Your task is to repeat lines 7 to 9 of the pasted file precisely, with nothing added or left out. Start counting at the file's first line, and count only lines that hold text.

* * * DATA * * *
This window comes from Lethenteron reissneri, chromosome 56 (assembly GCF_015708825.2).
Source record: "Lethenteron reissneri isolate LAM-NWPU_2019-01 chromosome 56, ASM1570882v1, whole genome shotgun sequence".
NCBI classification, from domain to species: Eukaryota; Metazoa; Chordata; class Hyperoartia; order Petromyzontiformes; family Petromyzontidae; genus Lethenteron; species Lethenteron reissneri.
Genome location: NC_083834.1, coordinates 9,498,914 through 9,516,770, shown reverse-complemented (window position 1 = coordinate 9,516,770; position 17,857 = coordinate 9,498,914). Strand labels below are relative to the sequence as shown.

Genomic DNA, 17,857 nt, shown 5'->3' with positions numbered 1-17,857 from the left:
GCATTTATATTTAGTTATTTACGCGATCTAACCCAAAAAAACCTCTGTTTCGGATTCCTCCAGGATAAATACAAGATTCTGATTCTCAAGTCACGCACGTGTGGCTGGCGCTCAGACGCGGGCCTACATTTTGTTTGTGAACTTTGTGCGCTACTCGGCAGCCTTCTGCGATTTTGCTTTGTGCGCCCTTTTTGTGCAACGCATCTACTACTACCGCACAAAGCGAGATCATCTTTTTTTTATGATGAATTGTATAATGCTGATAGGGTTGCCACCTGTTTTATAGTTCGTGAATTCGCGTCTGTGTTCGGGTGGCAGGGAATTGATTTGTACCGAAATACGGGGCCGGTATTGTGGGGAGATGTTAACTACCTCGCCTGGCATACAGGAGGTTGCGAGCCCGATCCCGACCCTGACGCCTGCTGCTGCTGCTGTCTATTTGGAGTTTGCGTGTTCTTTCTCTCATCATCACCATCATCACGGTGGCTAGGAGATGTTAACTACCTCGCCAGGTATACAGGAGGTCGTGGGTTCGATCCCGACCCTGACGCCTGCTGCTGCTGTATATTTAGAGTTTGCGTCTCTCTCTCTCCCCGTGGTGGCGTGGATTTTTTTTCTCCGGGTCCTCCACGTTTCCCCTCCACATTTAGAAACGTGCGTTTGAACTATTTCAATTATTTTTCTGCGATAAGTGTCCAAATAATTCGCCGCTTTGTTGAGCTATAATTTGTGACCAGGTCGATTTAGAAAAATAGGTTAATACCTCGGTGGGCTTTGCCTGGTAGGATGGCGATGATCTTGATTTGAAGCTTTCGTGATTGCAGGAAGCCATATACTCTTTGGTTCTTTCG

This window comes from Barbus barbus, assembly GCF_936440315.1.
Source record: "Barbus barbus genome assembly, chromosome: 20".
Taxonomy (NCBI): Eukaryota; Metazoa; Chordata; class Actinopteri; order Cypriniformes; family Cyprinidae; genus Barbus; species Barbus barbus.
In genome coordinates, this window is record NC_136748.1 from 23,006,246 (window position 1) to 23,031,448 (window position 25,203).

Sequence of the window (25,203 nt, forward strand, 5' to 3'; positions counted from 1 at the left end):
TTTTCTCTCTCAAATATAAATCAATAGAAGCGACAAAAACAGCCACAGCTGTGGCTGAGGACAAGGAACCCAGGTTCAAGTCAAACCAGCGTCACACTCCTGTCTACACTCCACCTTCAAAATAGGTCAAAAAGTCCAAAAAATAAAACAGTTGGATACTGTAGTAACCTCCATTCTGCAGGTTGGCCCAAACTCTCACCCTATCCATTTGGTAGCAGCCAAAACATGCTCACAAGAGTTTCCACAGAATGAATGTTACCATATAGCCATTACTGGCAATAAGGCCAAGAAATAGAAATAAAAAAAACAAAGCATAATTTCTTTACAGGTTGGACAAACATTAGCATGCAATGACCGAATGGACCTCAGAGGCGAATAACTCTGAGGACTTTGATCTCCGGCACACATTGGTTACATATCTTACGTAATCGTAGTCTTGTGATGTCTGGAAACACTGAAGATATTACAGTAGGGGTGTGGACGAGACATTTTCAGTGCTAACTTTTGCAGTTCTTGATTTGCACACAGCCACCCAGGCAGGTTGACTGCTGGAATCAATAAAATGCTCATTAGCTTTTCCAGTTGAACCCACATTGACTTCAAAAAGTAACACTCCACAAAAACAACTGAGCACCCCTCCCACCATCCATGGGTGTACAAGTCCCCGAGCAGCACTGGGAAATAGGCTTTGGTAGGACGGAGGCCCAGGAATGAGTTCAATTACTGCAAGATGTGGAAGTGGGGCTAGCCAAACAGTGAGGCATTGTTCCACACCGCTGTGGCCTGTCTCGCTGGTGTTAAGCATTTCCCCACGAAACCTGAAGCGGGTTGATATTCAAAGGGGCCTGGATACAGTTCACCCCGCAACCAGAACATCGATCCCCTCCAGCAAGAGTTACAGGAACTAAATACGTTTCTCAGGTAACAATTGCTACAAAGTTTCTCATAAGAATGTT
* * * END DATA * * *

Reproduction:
This window comes from Barbus barbus, assembly GCF_936440315.1.
Source record: "Barbus barbus genome assembly, chromosome: 20".
Taxonomy (NCBI): Eukaryota; Metazoa; Chordata; class Actinopteri; order Cypriniformes; family Cyprinidae; genus Barbus; species Barbus barbus.